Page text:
Sit back, stretch those limbs out, and enjoy what today’s furniture has to offer: more space! Oversize furniture, according to The New York Times is making a, well, big impact in the world of design. And this claim is evidenced by the hard-to-miss expansive dinner tables and giant armchairs offered by mass-market retailers like West Elm and Anthropologie.
Demi Moore in an extra-oversized chair. Photo by Mark Seliger, courtesy of Harper's Bazaar
In fact, The Times compares a behemoth of a chair to a loveseat designed in the late 1920s, and found the Goliath-size chair to be the same width as the vintage two-seater. But why the excess? And what are the physical and psychological conditions to consider? Well, one thing is that we, as a species, have grown in size. A 2011 Gallup poll found that the self-reported average American weight has increased 20 percent since 1990. Along the same lines, many new suburban homes now feature large, commodious common rooms that need filling, pointing to a larger overall symbolic idea -- how success is measured by grand dwellings and comforts. Surprisingly, many designers and anti-clutter advocates have countered that large furniture bogs down a room, is disproportionate to most room scales, and rather unnecessary if space is limited.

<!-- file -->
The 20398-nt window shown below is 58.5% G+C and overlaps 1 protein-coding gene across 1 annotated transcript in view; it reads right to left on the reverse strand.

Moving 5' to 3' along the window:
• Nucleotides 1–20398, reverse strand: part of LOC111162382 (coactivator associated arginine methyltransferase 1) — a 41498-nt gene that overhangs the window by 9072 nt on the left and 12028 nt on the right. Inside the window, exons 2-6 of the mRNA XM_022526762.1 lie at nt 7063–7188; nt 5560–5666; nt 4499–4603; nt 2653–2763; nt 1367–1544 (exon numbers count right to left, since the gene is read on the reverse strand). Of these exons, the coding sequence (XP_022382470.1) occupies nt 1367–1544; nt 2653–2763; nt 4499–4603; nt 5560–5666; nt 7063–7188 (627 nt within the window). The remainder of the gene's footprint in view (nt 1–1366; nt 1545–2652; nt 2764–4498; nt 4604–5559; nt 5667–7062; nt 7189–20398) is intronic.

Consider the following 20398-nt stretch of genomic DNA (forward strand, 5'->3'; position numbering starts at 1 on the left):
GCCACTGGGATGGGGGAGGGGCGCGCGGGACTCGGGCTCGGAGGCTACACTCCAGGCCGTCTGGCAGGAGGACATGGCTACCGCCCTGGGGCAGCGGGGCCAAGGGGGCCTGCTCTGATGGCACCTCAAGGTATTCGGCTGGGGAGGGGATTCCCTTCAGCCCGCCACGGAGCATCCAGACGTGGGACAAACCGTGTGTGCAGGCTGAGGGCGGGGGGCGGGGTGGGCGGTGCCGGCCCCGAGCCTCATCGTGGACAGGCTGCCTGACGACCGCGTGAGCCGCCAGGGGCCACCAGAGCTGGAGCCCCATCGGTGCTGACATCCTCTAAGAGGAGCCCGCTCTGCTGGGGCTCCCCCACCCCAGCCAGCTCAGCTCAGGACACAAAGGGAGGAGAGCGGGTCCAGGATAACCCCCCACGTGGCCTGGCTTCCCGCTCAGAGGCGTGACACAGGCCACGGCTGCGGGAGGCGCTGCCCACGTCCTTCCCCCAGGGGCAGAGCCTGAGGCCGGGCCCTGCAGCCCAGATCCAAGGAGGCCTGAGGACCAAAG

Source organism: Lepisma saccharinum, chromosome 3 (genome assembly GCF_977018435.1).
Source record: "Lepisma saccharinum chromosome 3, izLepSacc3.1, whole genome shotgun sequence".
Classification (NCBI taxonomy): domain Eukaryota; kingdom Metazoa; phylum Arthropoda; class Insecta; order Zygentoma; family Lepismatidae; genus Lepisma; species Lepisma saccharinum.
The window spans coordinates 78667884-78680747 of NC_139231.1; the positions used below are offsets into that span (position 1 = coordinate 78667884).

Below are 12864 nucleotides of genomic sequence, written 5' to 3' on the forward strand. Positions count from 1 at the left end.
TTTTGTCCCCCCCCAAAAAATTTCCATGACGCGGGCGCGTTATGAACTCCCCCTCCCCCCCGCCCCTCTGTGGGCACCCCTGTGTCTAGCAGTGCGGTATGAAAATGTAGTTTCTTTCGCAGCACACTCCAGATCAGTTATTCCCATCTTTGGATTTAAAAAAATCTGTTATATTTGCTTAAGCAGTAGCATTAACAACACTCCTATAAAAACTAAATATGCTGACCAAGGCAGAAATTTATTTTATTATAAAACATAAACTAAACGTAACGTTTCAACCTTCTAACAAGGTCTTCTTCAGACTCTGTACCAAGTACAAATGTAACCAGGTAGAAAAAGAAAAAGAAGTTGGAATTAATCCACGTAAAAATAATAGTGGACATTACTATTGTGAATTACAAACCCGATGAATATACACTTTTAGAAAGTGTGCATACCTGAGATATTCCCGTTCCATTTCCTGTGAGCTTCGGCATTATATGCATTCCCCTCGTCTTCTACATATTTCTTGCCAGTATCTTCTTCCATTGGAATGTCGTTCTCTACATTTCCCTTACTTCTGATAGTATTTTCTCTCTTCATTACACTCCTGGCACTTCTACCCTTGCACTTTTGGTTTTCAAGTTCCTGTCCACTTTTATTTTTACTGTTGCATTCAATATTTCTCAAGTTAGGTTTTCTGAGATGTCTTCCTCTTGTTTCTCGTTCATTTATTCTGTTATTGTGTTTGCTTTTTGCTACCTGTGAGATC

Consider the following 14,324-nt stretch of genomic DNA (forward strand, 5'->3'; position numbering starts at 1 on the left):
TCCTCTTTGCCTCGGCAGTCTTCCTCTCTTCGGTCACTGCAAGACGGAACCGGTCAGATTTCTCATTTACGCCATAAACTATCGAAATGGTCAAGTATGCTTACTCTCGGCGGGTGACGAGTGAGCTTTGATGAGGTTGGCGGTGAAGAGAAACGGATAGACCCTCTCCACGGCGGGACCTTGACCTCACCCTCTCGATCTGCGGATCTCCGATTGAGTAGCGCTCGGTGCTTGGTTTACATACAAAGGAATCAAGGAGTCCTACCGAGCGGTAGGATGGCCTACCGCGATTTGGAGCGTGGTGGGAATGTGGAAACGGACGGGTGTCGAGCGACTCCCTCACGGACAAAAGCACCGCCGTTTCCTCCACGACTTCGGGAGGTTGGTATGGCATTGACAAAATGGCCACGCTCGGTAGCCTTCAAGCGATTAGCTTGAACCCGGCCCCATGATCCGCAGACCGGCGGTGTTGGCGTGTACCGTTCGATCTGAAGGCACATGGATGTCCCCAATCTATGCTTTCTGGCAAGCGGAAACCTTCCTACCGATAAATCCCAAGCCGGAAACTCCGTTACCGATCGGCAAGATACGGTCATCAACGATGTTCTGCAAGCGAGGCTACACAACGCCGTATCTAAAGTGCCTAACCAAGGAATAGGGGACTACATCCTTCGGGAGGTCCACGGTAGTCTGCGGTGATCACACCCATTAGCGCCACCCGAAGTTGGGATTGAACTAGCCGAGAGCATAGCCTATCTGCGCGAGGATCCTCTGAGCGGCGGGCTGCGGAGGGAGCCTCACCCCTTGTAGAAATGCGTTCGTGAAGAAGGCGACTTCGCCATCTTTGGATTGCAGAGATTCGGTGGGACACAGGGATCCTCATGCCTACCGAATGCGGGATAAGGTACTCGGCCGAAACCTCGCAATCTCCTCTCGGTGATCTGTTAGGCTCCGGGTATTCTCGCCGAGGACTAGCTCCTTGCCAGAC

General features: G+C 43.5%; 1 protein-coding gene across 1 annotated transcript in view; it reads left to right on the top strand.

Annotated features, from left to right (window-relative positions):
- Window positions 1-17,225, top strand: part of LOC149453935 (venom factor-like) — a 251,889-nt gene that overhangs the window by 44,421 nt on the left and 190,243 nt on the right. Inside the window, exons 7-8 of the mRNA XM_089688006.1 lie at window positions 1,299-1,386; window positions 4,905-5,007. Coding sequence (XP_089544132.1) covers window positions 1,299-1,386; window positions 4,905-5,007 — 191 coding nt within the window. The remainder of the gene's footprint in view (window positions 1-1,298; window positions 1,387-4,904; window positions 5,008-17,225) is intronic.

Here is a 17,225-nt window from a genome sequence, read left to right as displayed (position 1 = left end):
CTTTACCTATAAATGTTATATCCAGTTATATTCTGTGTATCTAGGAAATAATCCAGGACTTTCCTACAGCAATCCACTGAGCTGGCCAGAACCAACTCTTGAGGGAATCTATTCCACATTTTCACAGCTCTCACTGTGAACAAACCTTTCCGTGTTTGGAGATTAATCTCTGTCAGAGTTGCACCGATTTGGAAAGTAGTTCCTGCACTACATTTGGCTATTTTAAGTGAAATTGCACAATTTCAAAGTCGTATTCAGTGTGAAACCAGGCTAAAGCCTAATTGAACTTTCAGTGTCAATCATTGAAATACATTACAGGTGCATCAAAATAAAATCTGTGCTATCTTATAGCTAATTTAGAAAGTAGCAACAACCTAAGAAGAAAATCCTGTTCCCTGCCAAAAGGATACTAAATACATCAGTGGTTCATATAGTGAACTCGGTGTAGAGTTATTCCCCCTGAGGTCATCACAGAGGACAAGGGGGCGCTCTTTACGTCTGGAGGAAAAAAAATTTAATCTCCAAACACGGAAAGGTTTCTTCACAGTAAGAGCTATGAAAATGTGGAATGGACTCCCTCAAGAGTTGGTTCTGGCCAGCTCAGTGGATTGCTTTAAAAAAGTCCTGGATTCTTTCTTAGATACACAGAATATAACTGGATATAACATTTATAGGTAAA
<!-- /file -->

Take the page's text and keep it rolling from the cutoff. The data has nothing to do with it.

What are your thoughts? Is Herculean furniture made for you or would you feel dwarfed and as if you're drowning in the excessiveness? Let us know in comments.
Either way, more and more oversize furniture pieces are appearing in the marketplace. Don't believe it? Check out our slideshow below.